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Featured Artist: Eana Agopian

Bacteria

Bacteria

 

Eana Agoean is an artist, printmaker based in Southwest Michigan. She studied art education and fine art photography at Western Michigan University’s Gwen Frostic School of Art, followed by a seven year stint organizing art, music and food related events in and around Kalamazoo, Michigan’s vibrant cultural scene. In May of 2016 she graduated from Kendall College of Art and Design with an MFA in Printmaking. Her thesis exhibition, Occultation earned the Urban Institute of Contemporary Art’s Fresh Pick Award for 2016, and her work will be on exhibit there through August 6, 2017.

 

Monera

Monera

 

Eana says of her work:

The process of creating this artwork embraces the progressive nature of transformation.  Inspired by the transformational aspects of the creative process, this work draws upon themes of alchemy, psychology, and various modes of sensual perception to explore realms of the unknown, as well as magical and mysterious spaces.  Allowing the materials and processes to guide the creation, a great depth of insight into the unseen aspects of the mind can be revealed, as if creating a new philosophy; illustrating visually that which cannot be explained through written language or science.  Embracing the unknown from the initial stages, process and intuition to guide the work.  Building layer upon layer, each one is distinct, and a reaction to the previous stage.  Mysteries are not solved by the final work; in many ways the work asks the viewer to question similar notions in their own psyche.  To create this type of work is to embrace the natural power of metamorphosis, the distinct stages along the way, and the acceptance that outcomes are not always known.

 

Plantae

Plantae

 

Eana’s prints are available at https://www.etsy.com/shop/eanapple

 

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Featured Artist: Michael Montgomery

tree

Michael Montgomery is a photographic artist from Yuba City, California. His work is influenced by the Post-Impressionist Art he studied in college. Here’s how he describes the process he uses to create his compelling and ethereal landscapes and portraits:

I begin by taking numerous photographs and studying what I have captured. I look closely at the form and composition and begin to manipulate the work into a semblance of balance and slowly merge the photographs together. When I am satisfied, I then begin the brushwork and blend and form the photograph away from its beginnings and towards the art I bring to it. “Work at the same time on sky, water, branches, ground, keeping everything going on an equal basis… Don’t be afraid of putting on color… Paint generously and unhesitatingly, for it is best not to lose the first impression. (Camille Pissarro (1830–1903))”

You can see more of Michael’s work at urbanunearthed.com

 

chia-go

 

sutter-buttes-autumn

 

 

 

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Featured Artist: Jessy Poole

A_jessypoole

Jessy Poole first learned of Grand River Giclee through our advertisement on artfairinsiders.com. She says, “After ordering prints from other companies to compare quality, I chose Grand River Giclee.  They had the best prices for the pigment based printing that I was searching for.”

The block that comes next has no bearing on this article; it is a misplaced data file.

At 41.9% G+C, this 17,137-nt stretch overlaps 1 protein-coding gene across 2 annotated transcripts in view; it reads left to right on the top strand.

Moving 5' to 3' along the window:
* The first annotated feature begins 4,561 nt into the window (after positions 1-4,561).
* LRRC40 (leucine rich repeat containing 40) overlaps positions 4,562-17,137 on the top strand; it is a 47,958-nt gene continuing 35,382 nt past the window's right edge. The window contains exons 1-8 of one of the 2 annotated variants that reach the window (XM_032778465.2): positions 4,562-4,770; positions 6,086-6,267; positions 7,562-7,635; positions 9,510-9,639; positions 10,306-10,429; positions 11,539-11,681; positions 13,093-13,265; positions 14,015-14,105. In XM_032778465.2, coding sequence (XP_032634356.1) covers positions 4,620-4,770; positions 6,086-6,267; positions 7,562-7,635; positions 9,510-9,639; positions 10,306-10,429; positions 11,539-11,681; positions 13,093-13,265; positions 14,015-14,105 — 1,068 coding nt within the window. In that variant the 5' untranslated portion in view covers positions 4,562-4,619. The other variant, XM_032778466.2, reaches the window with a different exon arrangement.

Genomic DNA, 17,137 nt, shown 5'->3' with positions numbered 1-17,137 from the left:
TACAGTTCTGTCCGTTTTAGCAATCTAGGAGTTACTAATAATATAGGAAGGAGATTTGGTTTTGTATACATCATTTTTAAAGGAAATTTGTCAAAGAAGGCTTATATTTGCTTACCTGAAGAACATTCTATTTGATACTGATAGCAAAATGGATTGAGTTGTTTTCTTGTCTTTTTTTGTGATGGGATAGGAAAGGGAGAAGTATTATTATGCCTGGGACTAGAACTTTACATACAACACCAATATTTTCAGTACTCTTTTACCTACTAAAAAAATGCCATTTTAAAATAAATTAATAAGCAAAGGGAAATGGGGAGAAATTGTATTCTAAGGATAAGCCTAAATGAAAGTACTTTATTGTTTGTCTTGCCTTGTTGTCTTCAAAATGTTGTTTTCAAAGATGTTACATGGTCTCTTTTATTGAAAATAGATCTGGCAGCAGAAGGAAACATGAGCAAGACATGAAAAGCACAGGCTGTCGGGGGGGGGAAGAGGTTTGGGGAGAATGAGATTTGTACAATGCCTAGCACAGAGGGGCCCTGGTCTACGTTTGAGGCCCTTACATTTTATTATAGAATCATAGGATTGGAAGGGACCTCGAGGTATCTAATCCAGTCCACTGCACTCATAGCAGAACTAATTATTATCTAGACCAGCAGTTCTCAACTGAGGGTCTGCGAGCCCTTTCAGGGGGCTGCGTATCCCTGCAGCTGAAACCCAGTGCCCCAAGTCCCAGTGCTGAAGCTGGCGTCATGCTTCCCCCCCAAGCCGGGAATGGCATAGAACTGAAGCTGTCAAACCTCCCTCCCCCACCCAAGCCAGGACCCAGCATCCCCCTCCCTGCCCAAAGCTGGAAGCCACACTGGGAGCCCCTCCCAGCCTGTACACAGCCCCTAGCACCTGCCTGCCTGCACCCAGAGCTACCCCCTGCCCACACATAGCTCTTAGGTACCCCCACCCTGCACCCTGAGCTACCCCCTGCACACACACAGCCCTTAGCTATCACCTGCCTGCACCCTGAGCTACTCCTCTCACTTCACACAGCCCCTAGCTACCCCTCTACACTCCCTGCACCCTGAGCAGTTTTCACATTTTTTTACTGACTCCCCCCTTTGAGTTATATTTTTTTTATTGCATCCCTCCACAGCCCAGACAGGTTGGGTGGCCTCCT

Jessy turned to us to make several sets of her ABC bird series. It’s always an honor to be a creative partner with another artist, but it was particularly rewarding to be involved in the production of an entire series. I was reminded of the John James Audubon’s seminal work “Birds of America.”

B_jessypoole

Unlike Audubon, Jessy Poole’s examination of the natural world is portrayed in her paintings as a combination of abstraction and realism. Her paintings are layered, which allows her to achieve complex color schemes as well as include hidden imagery and texture. Her works are created using acrylic, watercolor, and alcohol based pigment.

You can connect with Jessy on Facebook and see more of her work on her website.C_jessypoole

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Advanced Image Processing Service

Matt-Thomas-Final

Matt Thomas prudently ordered a reference print of his photograph of Elk in early morning light before ordering the large canvas he was interested in. Based on this first print, he asked us to make adjustments–particularly to lighten the shadowed area on the right side of the image. This required a bit more than the overall adjustments to color balance, contrast, and tonal range that is included in our basic image processing service–though that was our starting point.

Once we had made these overall adjustments to Matt’s image, we thought the shadowed area was still too dark. So we created an additional adjustment layer to lighten the shadows further and then used a gradient mask so that the adjustment would only impact the shadowed area.

Once these adjustments were made we realized that a blue smudge that had been hidden in the darker image was now quite prominent. This was probably a lens flare caused by the intense morning light. We selected that area and then used Photoshop’s content aware fill command to create a realistic patch over the flare. A bit of extra work with the healing brush finished the fix.

Here are the original image and the image after our adjustments revealed the smudge:

Matt Thomas's original image.

Matt Thomas’s original image.

 

 

 

The adjusted image with a blue smudge

The adjusted image with a blue smudge (above elk in river)